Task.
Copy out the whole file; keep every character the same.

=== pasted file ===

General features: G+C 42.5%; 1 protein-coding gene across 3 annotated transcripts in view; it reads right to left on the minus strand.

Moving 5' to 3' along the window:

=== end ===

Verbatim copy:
General features: G+C 42.5%; 1 protein-coding gene across 3 annotated transcripts in view; it reads right to left on the minus strand.

Moving 5' to 3' along the window: